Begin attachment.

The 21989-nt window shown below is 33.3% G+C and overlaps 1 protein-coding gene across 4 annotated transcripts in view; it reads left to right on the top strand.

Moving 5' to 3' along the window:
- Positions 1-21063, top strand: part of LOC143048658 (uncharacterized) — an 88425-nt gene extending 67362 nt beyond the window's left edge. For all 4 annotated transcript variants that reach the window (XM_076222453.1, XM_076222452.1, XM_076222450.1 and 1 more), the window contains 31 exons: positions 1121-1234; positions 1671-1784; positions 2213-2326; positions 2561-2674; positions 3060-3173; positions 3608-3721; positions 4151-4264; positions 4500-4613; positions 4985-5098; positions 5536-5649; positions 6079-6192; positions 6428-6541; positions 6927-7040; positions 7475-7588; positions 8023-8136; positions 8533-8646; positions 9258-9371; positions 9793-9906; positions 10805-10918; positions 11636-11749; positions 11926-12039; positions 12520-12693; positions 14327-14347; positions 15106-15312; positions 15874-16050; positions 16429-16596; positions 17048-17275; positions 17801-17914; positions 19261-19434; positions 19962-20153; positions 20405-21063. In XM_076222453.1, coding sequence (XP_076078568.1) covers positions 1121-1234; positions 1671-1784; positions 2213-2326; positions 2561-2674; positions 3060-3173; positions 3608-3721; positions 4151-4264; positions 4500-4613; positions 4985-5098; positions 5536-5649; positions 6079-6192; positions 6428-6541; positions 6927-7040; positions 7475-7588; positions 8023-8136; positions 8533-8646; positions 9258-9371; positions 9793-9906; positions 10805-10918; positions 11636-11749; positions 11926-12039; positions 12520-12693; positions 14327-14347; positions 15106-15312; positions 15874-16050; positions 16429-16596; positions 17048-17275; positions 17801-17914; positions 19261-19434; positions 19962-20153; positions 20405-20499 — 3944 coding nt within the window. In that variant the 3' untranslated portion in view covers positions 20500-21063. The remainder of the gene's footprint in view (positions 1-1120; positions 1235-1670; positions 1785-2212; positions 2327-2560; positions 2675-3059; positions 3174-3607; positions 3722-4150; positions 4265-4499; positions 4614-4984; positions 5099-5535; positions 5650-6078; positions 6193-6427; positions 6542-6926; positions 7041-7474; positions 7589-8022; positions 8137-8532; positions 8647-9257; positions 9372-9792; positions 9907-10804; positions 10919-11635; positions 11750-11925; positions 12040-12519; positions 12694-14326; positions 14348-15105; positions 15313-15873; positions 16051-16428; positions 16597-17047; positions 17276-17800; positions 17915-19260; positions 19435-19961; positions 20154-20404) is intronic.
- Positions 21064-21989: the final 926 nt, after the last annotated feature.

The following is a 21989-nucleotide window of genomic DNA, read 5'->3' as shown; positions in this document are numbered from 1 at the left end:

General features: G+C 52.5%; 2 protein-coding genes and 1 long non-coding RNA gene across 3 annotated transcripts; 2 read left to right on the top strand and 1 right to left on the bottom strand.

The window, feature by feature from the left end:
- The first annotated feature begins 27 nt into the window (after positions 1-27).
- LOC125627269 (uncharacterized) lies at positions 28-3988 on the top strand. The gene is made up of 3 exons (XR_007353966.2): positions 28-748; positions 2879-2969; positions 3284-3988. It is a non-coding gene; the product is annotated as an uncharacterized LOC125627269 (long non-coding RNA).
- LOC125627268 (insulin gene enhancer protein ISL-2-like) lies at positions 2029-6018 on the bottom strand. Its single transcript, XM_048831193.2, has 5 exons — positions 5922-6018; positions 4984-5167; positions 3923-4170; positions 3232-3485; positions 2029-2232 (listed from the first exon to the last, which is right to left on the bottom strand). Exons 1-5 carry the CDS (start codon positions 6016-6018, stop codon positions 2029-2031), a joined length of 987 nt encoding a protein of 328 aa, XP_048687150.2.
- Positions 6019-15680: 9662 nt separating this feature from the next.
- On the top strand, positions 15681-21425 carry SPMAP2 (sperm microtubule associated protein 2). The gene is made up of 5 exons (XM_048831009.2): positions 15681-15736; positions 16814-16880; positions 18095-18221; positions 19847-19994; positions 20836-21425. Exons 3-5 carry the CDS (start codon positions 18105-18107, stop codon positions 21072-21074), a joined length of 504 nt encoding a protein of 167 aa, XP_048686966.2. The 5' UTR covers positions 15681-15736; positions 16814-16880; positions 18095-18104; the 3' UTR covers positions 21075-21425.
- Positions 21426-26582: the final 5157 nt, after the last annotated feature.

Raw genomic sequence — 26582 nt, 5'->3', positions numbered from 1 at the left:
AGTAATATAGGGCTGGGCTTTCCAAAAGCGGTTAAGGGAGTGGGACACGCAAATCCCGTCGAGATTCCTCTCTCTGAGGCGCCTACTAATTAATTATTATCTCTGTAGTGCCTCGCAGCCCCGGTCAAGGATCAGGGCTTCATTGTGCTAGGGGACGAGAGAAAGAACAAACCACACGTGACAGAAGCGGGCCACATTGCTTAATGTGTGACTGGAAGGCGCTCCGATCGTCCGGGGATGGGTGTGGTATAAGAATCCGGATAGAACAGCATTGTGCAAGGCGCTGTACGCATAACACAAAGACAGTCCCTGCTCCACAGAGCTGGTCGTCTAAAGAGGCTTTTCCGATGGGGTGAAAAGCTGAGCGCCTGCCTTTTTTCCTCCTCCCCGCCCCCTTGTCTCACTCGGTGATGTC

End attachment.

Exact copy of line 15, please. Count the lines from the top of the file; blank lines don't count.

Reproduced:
AGTAATATAGGGCTGGGCTTTCCAAAAGCGGTTAAGGGAGTGGGACACGCAAATCCCGTCGAGATTCCTCTCTCTGAGGCGCCTACTAATTAATTATTATCTCTGTAGTGCCTCGCAGCCCCGGTCAAGGATCAGGGCTTCATTGTGCTAGGGGACGAGAGAAAGAACAAACCACACGTGACAGAAGCGGGCCACATTGCTTAATGTGTGACTGGAAGGCGCTCCGATCGTCCGGGGATGGGTGTGGTATAAGAATCCGGATAGAACAGCATTGTGCAAGGCGCTGTACGCATAACACAAAGACAGTCCCTGCTCCACAGAGCTGGTCGTCTAAAGAGGCTTTTCCGATGGGGTGAAAAGCTGAGCGCCTGCCTTTTTTCCTCCTCCCCGCCCCCTTGTCTCACTCGGTGATGTC